Green Room specializes in business, market and technology readiness. Our clients are health tech companies with medical device and software products and investors interested in health technology. Our services enhance innovation, interoperability, growth and investment potential.
As entrepreneurs who aspire to either become a publicly traded company or be bought by one, understanding the dynamics of the public markets is fundamental to achieving your ultimate liquidity goal. It is one bookend of valuation.
The word itself is all the rage. The virus is raging, cutting a swath of death and destruction across the lands. Politicians are raging. Their followers are raging. In fact, at any given moment I estimate 66.71% of Americans are raging about something.
The bull market is even raging. Barron’s said so this week in Avi Salzman’s Trader’s Column: Stocks Hit New Highs as Reopening Euphoria Rages On. Can It Last?
As far as markets go this is another way of saying something like the momentum market continues. Never, never forget in such markets buy discipline is far less important than sell discipline.
Momentum markets occur when there is no fundamental reason for the velocity of the price change. Over libation we torture logic and rationalizations.
The one-month index results are remarkable with momentum becoming broader if somewhat flatter as the month wore on, meaning positive but not increasingly positive. Growth expectations are huge. Sure hope those feet grow to fit the shoes.
Over the past month: SPY is + 7.66%, QQQ is 6.49%, MDY is 13.43% and IJR is + 19.47%. Of course, this is the-first-one-now-will-later-be-last sort of stuff and indeed, the market appears to be changing in significant ways.
Momentum markets are all the rage now days. They can be tricky. Go with three-organ decision making – head, gut, heart. Know when you want to sell.
For an up-to-date analysis, see this week’s Healthcare Segment Scorecard below.
Last week we noted that the healthcare sector ETF (XLV) had been underperforming the broader market S&P 500 (SPY) in all time frames but that momentum metrics were turning positive. And for this week anyway it outperformed SPY as did providers, supplies, and pharma. Supplies have been outperforming all year while pharma has been a distinct laggard.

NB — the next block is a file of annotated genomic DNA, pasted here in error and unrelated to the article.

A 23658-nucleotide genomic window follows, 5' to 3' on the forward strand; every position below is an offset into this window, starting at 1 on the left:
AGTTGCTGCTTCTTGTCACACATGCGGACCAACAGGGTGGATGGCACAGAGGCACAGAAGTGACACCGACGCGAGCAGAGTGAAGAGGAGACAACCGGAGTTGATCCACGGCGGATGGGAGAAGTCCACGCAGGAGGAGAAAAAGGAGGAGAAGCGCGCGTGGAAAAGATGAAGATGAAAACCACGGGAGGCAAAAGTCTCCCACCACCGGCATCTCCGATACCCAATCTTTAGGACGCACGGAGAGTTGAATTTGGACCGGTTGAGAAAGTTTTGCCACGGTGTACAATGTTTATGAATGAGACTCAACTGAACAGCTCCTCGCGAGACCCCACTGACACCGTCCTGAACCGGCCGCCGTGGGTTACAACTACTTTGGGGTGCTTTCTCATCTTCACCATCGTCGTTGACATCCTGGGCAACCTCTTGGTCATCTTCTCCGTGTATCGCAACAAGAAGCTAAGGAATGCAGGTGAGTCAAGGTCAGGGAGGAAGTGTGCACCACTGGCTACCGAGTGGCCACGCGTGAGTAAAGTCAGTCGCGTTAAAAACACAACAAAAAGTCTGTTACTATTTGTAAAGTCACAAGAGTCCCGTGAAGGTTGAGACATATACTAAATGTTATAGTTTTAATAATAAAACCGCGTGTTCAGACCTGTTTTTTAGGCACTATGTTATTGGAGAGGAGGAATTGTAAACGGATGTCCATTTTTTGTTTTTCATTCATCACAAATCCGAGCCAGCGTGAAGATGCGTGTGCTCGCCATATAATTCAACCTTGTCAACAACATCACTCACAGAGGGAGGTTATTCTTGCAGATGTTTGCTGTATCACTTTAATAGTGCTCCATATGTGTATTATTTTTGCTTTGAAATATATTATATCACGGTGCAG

One can still wonder about biotech and why we don’t see more production in these times of novel vaccines and an explosion of discovery and funding. Barron’s this week reports data from Dealogic documenting that 70 biotech IPO’s raised $19 billion as of December 4 in 2020 compared to 43 IPO’s and $4.9 billion in 2019. This large number likely doesn’t include biotech companies coming public via the SPAC route.
Ironically, the introduction of massive quantities of new stock into a market segment depresses the prices of existing companies. We will have more to say about biopharma’s that have no revenue in a later brief. Trying to track these companies is difficult. In the $DJUSBT industry sector alone there are 514 stocks which also explains why it’s hard to move the needle. The whole sector has to be in rally mode.
Another dynamic that impacts what we see on the Scorecard is the rotation in relative performance of small stocks vs. large stocks. And healthcare stocks are rapidly evolving. Where can we find tracking methods for genomic stocks or small cap stocks or digital health? The tools are evolving with the market.
As compared to the Scorecard, last week ARK Genomic Revolution ETF (ARKG) gained +12.64%. A newer ETF for digital health (EDOC) underperformed at +1.09%. The XBI equal weight biotech’s did better at +3.61% vs. 2.64% above on the Scorecard. Learning the dynamics of the market helps give a more complete picture.
As I See It: Last week was very bullish for stocks. We are reaching the tops of technical ranges but have not yet established extreme overbought conditions, which as we all know can last for long periods especially in raging momentum markets like what we have now. If “raging” was a stock it would be ripe for a correction.
December 7, 2020
Bob Teague, MD
Chief Medical Officer
Green Room Technologies
Send comments or questions to email@example.com
Leveraging technology to improve process and outcome, Bob’s career spans clinical practice and executive leadership in Fortune 50 enterprises and prominent healthcare institutions along with experience in the public markets and entrepreneurial startups.
Bob is board certified in Internal Medicine and Pulmonary Disease, practicing in the Texas Medical Center for 20 years, and has held leadership roles at Compaq, Dell, and Quorum Health Corporation.
His entrepreneurial experiences were financially successful enterprises that were transformative in their markets for respiratory home care, diabetes chronic care management, healthcare interoperability and Medicare Advantage risk management through transitional care and high risk patient management.
Disclaimer: The information in Green Room Technologies’ public blogs and reports is obtained from third-party sources and believed to be reliable but accuracy and completeness are not guaranteed. Unintended errors or misprints may occur. All reports are for educational or informational purposes only and do not imply any investment, legal or other advice or recommendation. Each reader needs to review their own strategy and situation and perform their own research and analysis before using this information and opinion in any personal or corporate decision-making process or activity. All expressions of opinion are subject to change without notice. Green Room Technologies and its members are to registered investment advisors or broker/dealers and the opinions should not be construed as investment advice nor to replace advice from professional advisors.
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